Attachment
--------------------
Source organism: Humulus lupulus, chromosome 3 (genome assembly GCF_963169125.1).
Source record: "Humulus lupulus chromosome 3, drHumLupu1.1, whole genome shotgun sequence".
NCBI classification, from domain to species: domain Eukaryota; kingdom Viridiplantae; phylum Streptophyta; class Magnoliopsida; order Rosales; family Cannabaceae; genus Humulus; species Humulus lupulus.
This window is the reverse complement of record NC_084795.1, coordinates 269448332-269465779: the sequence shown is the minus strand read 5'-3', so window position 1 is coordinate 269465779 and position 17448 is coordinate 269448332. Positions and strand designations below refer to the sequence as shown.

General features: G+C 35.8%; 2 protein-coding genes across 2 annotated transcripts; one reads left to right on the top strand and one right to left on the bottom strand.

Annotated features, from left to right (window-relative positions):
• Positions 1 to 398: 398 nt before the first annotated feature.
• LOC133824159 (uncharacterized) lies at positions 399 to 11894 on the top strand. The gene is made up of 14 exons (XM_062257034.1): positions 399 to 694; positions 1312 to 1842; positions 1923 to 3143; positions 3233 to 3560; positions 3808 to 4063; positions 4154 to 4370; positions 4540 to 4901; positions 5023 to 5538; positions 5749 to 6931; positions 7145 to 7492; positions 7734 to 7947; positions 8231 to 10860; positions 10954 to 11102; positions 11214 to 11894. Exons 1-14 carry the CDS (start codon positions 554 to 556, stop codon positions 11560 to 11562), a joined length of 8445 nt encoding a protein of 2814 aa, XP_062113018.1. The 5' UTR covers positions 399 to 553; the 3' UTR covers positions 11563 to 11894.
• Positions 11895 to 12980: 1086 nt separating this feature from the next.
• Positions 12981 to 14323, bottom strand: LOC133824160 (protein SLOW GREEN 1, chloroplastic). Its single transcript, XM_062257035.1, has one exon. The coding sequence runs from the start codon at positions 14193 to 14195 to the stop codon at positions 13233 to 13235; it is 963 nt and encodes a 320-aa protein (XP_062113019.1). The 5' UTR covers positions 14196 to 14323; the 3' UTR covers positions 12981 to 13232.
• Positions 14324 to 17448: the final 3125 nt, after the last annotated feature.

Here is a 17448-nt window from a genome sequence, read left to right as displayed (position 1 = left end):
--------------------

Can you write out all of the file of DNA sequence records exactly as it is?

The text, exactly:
Source organism: Humulus lupulus, chromosome 3 (genome assembly GCF_963169125.1).
Source record: "Humulus lupulus chromosome 3, drHumLupu1.1, whole genome shotgun sequence".
NCBI classification, from domain to species: domain Eukaryota; kingdom Viridiplantae; phylum Streptophyta; class Magnoliopsida; order Rosales; family Cannabaceae; genus Humulus; species Humulus lupulus.
This window is the reverse complement of record NC_084795.1, coordinates 269448332-269465779: the sequence shown is the minus strand read 5'-3', so window position 1 is coordinate 269465779 and position 17448 is coordinate 269448332. Positions and strand designations below refer to the sequence as shown.

General features: G+C 35.8%; 2 protein-coding genes across 2 annotated transcripts; one reads left to right on the top strand and one right to left on the bottom strand.

Annotated features, from left to right (window-relative positions):
• Positions 1 to 398: 398 nt before the first annotated feature.
• LOC133824159 (uncharacterized) lies at positions 399 to 11894 on the top strand. The gene is made up of 14 exons (XM_062257034.1): positions 399 to 694; positions 1312 to 1842; positions 1923 to 3143; positions 3233 to 3560; positions 3808 to 4063; positions 4154 to 4370; positions 4540 to 4901; positions 5023 to 5538; positions 5749 to 6931; positions 7145 to 7492; positions 7734 to 7947; positions 8231 to 10860; positions 10954 to 11102; positions 11214 to 11894. Exons 1-14 carry the CDS (start codon positions 554 to 556, stop codon positions 11560 to 11562), a joined length of 8445 nt encoding a protein of 2814 aa, XP_062113018.1. The 5' UTR covers positions 399 to 553; the 3' UTR covers positions 11563 to 11894.
• Positions 11895 to 12980: 1086 nt separating this feature from the next.
• Positions 12981 to 14323, bottom strand: LOC133824160 (protein SLOW GREEN 1, chloroplastic). Its single transcript, XM_062257035.1, has one exon. The coding sequence runs from the start codon at positions 14193 to 14195 to the stop codon at positions 13233 to 13235; it is 963 nt and encodes a 320-aa protein (XP_062113019.1). The 5' UTR covers positions 14196 to 14323; the 3' UTR covers positions 12981 to 13232.
• Positions 14324 to 17448: the final 3125 nt, after the last annotated feature.

Here is a 17448-nt window from a genome sequence, read left to right as displayed (position 1 = left end):